“Question, Dave. At what age is it appropriate to stop dreaming of the year I sweep the Nobels, and really hunker down and specialize on the talent that’s gonna win me international acclaim and sex? Fourteen? Eighteen? Six? I got to tell you, nothing discourages the ambitious twelve-year-old like a bilingual Japanese fifth grader who gets onstage at skits, all humble and nervous, and busts fiery concertos out her violin like it’s nothing, or like a linguist mom who tells me that if I were to make it my life’s pursuit to learn the little fiddle prodigy’s primary language, it’s already too late for my brain to pick up on the nuances necessary for fitting in. I’m too late to dominate at something, aren’t I? If I’m too late, it’s fine, I just need to hear you say it so I can transition out of having goals and start nudging whoever’s beside me at skits and going, “Yeah, but at least I’ve got a life.” Well. Not there yet. I’ll work on it.”—Gabe Durham, Fun Camp
“People who knew me and sympathized with me were determined to set me up with the other people they sympathized with and were always surprised when I would turn down their offer of what they thought of as romantic charity. “What’s the harm?” they would ask me, truly surprised. The harm, besides those hours that actually do matter when you barely have one night off every couple of weeks, is the little mark you get on you every time you open up a door to a hope and then close it fast in disappointment. It leaves a nick, or a dent, and those nicks and dents are not invisible. I used to see them all the time.”—B.J. Novak, One More Thing: Stories and Other Stories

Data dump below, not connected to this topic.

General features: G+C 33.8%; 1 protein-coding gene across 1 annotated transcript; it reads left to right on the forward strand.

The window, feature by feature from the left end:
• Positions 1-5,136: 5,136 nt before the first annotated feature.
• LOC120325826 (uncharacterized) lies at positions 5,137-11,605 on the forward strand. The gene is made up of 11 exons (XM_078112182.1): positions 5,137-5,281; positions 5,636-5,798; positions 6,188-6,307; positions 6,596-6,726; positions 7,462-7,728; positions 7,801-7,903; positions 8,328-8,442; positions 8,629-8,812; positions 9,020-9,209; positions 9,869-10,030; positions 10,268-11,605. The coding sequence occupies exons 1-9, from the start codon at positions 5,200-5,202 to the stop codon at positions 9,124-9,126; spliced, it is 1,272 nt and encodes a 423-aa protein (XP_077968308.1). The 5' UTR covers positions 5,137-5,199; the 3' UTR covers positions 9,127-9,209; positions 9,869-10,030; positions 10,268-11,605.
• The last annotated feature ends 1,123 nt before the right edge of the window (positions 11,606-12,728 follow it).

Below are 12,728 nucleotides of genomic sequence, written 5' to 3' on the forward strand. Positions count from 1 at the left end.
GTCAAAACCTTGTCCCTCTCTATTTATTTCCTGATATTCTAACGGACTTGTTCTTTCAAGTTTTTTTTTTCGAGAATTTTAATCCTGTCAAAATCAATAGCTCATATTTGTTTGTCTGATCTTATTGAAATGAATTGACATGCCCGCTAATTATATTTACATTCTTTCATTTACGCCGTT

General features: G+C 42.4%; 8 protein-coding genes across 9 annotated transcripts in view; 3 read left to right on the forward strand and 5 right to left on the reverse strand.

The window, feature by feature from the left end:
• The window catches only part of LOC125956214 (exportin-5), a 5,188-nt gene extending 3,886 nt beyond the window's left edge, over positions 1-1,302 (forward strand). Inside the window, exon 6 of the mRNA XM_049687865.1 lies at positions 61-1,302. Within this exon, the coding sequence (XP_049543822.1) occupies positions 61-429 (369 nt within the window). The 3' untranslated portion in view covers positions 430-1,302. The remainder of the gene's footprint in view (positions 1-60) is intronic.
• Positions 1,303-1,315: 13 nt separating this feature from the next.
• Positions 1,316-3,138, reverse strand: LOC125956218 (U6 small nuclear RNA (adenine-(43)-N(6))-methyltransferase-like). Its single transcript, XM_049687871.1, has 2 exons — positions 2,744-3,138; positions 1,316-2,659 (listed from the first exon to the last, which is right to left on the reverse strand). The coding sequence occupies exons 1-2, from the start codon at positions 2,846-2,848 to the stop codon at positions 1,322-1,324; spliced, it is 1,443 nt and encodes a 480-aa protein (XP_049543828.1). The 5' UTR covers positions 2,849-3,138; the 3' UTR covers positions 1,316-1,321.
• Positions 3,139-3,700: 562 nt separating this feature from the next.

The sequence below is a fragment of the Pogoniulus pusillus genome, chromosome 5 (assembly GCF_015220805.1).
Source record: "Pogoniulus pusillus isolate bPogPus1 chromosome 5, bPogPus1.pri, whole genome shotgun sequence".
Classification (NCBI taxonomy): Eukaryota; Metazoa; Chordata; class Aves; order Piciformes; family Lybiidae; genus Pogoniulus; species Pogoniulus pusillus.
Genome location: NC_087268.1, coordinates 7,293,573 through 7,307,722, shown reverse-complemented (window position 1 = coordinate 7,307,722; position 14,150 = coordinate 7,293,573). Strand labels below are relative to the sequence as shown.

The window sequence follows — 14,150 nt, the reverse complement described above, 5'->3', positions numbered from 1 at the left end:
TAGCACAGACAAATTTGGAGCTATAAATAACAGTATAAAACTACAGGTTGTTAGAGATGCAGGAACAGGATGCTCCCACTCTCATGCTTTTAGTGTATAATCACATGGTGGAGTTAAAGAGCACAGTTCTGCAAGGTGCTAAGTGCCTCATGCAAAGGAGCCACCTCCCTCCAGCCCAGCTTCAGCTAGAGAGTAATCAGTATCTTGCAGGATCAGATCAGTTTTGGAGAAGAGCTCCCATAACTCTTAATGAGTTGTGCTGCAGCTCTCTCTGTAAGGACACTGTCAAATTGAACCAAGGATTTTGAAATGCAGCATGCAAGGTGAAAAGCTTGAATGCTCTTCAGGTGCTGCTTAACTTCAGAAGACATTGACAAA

“…part of trying to attract those poet-men was to look a little like I had wandered onto campus by accident after having spent ten years with the wolves behind some farmhouse, living off scraps and reveling in the pure air like a half–girl Mowgli, half–woman Thoreau.”—Aimee Bender, The Color Master: Stories
“I sighed, then hated myself for sighing, such an impotent and ultimately dishonest thing to do, the refuge of those lacking the courage to articulate their displeasure.”—Ron Currie Jr., Flimsy Little Plastic Miracles
“I entered Excessive Modesty Mode. Nothing is stupider and more ineffective than Excessive Modesty Mode. It is a mode in which you show that you’re modest by arguing with someone who is trying to compliment you. Essentially, you are going out of your way to try to convince someone that you’re a jerk.”—Jesse Andrews, Me and Earl and the Dying Girl
“If one did not have at least a little luck, one would never survive childhood. But luck can be spent, like money; and lost, like a memory; and wasted, like a life.”—Catherynne M. Valente, The Girl Who Circumnavigated Fairyland in a Ship of Her Own Making
“Was this what the human reproductive urge was like, a pointless and powerful desire to replicate wonderful, irreplaceable me, even when the me in question was a monster who truly had no right to live among humans? That would certainly explain how a great many of the monumentally unpleasant cretins I encountered every day came to be.”—Jeff Lindsay, Dearly Devoted Dexter
“Dating is probably the most fraught human interaction there is. You’re sizing people up to see if they’re worth your time and attention, and they’re doing the same to you. It’s meritocracy applied to personal life, but there’s no accountability. We submit ourselves to these intimate inspections and simultaneously inflict them on others and try to keep our psyches intact - to keep from becoming cold and callous - and we hope that at the end of it we wind up happier than our grandparents, who didn’t spend this vast period of their lives, these prime years, so thoroughly alone, coldly and explicitly anatomized again and again.”—Adelle Waldman, The Love Affairs of Nathaniel P.